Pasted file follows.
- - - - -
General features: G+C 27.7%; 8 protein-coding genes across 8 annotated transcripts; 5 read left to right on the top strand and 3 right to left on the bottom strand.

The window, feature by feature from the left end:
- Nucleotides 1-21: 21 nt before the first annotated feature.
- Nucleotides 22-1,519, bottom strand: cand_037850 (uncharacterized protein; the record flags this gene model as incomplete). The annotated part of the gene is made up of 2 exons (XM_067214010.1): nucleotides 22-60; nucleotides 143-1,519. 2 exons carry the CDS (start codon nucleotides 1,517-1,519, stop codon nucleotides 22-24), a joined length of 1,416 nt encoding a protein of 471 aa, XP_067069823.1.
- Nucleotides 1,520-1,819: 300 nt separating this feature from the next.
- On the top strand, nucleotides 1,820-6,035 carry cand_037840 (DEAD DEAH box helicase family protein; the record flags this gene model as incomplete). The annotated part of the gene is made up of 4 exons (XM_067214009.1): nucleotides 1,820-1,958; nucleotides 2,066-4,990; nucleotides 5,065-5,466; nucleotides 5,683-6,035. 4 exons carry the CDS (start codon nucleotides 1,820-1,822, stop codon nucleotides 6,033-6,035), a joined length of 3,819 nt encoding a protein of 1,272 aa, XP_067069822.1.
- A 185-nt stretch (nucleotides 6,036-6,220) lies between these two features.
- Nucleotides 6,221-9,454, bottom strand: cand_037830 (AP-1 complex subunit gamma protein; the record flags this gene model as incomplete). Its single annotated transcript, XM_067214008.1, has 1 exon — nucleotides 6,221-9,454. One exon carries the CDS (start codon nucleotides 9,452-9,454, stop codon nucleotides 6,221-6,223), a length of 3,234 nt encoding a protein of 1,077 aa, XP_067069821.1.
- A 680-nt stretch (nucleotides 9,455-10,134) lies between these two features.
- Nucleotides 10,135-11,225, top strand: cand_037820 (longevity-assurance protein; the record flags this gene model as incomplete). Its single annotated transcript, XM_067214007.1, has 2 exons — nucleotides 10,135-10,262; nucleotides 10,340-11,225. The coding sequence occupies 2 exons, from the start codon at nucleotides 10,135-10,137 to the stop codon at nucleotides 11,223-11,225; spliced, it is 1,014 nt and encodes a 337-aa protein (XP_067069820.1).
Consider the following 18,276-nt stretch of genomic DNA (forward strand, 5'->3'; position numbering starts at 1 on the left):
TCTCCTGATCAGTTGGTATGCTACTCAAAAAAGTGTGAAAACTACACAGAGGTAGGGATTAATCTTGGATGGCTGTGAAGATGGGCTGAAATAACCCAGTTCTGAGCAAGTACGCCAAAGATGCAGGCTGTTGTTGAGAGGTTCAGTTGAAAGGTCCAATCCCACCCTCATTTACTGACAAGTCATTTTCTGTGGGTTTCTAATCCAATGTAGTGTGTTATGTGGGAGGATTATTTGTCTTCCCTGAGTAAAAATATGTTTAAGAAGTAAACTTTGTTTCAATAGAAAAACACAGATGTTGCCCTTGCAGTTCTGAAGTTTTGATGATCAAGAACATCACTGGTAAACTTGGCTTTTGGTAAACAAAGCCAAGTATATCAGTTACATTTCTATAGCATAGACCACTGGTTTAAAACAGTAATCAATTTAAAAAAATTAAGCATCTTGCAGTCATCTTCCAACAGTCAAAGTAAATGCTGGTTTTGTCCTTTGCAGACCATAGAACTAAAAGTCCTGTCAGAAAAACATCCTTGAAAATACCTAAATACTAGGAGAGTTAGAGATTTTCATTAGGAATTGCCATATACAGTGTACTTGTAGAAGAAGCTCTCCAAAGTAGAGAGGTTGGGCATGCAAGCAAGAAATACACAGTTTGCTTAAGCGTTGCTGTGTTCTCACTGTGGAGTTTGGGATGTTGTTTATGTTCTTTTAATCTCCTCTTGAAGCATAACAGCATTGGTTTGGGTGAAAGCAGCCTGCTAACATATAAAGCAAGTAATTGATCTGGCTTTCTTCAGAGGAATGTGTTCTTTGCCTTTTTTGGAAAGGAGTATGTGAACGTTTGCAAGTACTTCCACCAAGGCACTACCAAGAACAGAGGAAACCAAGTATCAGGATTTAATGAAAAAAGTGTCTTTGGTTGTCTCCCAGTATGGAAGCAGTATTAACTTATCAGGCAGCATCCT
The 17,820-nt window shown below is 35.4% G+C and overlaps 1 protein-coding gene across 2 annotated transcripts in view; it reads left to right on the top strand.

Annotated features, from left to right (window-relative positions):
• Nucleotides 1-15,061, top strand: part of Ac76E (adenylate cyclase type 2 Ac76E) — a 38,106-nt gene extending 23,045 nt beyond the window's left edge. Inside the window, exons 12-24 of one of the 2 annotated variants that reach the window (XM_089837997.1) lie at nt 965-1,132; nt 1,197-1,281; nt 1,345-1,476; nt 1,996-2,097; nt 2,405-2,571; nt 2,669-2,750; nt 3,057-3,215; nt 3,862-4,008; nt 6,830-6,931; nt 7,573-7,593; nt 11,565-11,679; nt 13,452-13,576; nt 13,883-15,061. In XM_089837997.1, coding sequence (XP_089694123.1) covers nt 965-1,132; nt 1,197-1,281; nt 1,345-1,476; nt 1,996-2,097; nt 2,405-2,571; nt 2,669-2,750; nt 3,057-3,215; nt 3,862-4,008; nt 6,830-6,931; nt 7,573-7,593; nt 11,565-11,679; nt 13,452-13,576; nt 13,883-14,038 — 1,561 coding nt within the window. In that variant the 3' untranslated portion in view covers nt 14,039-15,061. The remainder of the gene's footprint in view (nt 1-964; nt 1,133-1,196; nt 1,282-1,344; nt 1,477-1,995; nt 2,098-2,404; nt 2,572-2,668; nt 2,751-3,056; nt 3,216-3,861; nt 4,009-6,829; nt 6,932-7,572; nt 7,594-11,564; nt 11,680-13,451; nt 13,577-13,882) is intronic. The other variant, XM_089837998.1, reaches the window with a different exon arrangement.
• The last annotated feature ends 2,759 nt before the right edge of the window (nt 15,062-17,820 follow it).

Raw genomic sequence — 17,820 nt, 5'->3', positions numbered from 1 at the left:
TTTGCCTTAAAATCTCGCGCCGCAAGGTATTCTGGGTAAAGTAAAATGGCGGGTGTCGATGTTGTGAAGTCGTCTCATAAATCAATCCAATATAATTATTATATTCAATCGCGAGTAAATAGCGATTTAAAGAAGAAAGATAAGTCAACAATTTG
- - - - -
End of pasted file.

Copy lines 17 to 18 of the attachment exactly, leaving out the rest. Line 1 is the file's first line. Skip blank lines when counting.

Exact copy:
Raw genomic sequence — 17,820 nt, 5'->3', positions numbered from 1 at the left:
TTTGCCTTAAAATCTCGCGCCGCAAGGTATTCTGGGTAAAGTAAAATGGCGGGTGTCGATGTTGTGAAGTCGTCTCATAAATCAATCCAATATAATTATTATATTCAATCGCGAGTAAATAGCGATTTAAAGAAGAAAGATAAGTCAACAATTTG